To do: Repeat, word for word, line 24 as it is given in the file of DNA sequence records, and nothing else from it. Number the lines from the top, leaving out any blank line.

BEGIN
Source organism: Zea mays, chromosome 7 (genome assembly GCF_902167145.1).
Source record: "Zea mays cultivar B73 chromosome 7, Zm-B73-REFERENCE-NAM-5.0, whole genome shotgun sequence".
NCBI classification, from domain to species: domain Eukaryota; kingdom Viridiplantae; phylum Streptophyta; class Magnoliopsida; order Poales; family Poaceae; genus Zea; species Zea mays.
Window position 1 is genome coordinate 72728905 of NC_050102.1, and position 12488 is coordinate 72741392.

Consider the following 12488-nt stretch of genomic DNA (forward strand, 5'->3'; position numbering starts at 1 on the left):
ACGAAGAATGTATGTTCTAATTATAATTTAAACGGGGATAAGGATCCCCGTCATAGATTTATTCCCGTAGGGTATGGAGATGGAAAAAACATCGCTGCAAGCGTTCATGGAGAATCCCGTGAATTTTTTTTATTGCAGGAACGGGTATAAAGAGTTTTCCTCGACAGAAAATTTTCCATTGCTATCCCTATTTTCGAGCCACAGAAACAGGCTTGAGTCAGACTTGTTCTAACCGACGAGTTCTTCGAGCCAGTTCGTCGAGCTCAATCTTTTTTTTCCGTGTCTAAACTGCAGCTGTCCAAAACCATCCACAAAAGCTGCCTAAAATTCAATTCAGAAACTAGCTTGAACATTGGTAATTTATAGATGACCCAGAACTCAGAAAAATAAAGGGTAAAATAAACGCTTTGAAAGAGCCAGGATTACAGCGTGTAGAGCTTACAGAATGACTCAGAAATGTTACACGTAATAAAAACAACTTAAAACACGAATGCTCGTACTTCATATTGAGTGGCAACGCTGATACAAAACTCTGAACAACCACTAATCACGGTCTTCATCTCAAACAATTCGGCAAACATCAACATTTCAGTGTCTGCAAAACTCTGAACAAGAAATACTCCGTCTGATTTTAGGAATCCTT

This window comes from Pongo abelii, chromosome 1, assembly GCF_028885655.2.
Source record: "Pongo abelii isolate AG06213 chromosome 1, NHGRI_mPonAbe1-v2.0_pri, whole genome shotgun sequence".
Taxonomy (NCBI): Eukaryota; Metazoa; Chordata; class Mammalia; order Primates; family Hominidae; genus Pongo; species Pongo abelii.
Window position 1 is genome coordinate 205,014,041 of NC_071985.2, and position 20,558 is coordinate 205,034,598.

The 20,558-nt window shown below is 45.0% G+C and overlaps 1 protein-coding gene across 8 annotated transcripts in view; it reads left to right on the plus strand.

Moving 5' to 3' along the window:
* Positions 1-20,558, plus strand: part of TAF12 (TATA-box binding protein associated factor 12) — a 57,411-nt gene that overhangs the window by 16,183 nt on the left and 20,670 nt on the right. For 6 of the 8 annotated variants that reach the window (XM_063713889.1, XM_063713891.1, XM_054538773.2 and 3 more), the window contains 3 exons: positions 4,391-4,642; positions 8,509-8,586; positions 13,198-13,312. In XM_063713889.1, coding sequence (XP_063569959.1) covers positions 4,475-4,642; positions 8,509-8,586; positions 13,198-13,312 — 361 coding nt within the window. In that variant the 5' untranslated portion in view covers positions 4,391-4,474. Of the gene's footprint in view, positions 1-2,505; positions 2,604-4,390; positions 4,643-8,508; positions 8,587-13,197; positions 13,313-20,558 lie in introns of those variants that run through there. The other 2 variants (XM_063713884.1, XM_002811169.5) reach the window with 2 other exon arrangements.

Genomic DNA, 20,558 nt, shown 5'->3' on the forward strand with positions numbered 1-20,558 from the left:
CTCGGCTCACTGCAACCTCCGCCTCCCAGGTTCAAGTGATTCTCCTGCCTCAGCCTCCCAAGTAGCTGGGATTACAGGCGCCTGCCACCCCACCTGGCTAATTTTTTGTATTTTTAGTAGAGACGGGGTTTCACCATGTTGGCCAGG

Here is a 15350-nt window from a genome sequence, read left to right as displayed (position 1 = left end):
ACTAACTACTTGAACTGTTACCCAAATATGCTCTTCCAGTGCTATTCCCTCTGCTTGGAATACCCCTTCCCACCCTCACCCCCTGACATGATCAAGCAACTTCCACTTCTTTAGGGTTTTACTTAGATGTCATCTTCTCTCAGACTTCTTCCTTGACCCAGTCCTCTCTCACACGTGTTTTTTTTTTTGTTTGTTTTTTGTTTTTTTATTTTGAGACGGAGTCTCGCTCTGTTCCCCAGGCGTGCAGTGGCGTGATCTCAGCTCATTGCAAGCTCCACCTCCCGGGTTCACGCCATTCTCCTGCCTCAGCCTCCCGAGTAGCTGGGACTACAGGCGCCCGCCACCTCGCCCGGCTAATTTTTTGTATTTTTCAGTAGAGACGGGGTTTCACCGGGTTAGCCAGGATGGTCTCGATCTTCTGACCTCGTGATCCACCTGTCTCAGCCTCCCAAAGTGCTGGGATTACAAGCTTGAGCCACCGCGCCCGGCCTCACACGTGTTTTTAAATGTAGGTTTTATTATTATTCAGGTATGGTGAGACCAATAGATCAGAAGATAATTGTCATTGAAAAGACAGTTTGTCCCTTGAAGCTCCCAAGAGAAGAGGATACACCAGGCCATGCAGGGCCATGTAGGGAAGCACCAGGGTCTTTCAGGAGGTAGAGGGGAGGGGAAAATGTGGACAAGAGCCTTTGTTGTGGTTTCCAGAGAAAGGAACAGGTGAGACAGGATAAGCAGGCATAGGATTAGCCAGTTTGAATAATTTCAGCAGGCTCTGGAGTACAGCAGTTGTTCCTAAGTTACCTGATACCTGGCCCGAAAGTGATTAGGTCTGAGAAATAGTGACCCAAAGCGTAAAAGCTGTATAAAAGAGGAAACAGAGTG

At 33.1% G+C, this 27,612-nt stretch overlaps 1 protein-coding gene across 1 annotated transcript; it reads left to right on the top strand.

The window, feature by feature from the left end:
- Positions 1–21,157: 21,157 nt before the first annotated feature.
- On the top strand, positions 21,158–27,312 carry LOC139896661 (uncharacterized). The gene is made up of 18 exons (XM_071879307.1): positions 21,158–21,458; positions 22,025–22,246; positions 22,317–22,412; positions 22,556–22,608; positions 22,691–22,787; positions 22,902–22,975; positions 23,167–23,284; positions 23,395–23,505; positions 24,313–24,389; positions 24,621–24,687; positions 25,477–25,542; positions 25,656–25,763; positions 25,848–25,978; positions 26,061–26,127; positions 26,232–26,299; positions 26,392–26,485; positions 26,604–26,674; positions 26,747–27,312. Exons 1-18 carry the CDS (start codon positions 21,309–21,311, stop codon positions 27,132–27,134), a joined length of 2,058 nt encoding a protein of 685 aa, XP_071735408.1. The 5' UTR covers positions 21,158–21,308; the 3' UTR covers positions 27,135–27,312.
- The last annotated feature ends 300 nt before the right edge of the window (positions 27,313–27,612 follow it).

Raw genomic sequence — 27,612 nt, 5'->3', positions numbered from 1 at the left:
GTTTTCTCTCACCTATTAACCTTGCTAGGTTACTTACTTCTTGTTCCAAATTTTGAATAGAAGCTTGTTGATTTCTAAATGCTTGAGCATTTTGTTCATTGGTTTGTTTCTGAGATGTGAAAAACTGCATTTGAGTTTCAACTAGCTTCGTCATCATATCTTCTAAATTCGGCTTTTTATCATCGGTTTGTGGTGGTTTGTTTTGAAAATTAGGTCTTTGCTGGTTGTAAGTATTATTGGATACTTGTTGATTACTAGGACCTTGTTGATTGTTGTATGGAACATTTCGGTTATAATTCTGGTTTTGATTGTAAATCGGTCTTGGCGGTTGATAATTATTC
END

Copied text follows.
GTTTTCTCTCACCTATTAACCTTGCTAGGTTACTTACTTCTTGTTCCAAATTTTGAATAGAAGCTTGTTGATTTCTAAATGCTTGAGCATTTTGTTCATTGGTTTGTTTCTGAGATGTGAAAAACTGCATTTGAGTTTCAACTAGCTTCGTCATCATATCTTCTAAATTCGGCTTTTTATCATCGGTTTGTGGTGGTTTGTTTTGAAAATTAGGTCTTTGCTGGTTGTAAGTATTATTGGATACTTGTTGATTACTAGGACCTTGTTGATTGTTGTATGGAACATTTCGGTTATAATTCTGGTTTTGATTGTAAATCGGTCTTGGCGGTTGATAATTATTC